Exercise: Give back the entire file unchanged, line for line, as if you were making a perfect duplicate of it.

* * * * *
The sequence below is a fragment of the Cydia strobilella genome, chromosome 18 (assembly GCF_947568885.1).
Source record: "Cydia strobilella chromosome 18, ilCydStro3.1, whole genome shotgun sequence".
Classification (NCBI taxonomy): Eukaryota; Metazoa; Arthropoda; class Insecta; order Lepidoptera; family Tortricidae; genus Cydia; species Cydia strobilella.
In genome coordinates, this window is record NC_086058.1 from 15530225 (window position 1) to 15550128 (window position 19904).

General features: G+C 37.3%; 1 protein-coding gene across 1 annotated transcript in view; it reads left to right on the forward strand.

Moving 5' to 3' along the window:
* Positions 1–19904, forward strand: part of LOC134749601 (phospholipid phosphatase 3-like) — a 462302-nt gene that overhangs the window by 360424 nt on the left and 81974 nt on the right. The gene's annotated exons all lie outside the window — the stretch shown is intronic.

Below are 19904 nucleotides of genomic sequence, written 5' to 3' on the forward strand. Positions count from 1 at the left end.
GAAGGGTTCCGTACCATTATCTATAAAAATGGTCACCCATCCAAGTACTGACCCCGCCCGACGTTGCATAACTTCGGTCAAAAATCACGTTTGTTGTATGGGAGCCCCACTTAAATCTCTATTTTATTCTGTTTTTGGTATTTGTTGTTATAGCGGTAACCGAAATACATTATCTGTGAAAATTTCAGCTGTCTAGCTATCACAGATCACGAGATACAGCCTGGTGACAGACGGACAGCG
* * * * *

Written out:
The sequence below is a fragment of the Cydia strobilella genome, chromosome 18 (assembly GCF_947568885.1).
Source record: "Cydia strobilella chromosome 18, ilCydStro3.1, whole genome shotgun sequence".
Classification (NCBI taxonomy): Eukaryota; Metazoa; Arthropoda; class Insecta; order Lepidoptera; family Tortricidae; genus Cydia; species Cydia strobilella.
In genome coordinates, this window is record NC_086058.1 from 15530225 (window position 1) to 15550128 (window position 19904).

General features: G+C 37.3%; 1 protein-coding gene across 1 annotated transcript in view; it reads left to right on the forward strand.

Moving 5' to 3' along the window:
* Positions 1–19904, forward strand: part of LOC134749601 (phospholipid phosphatase 3-like) — a 462302-nt gene that overhangs the window by 360424 nt on the left and 81974 nt on the right. The gene's annotated exons all lie outside the window — the stretch shown is intronic.

Below are 19904 nucleotides of genomic sequence, written 5' to 3' on the forward strand. Positions count from 1 at the left end.
GAAGGGTTCCGTACCATTATCTATAAAAATGGTCACCCATCCAAGTACTGACCCCGCCCGACGTTGCATAACTTCGGTCAAAAATCACGTTTGTTGTATGGGAGCCCCACTTAAATCTCTATTTTATTCTGTTTTTGGTATTTGTTGTTATAGCGGTAACCGAAATACATTATCTGTGAAAATTTCAGCTGTCTAGCTATCACAGATCACGAGATACAGCCTGGTGACAGACGGACAGCG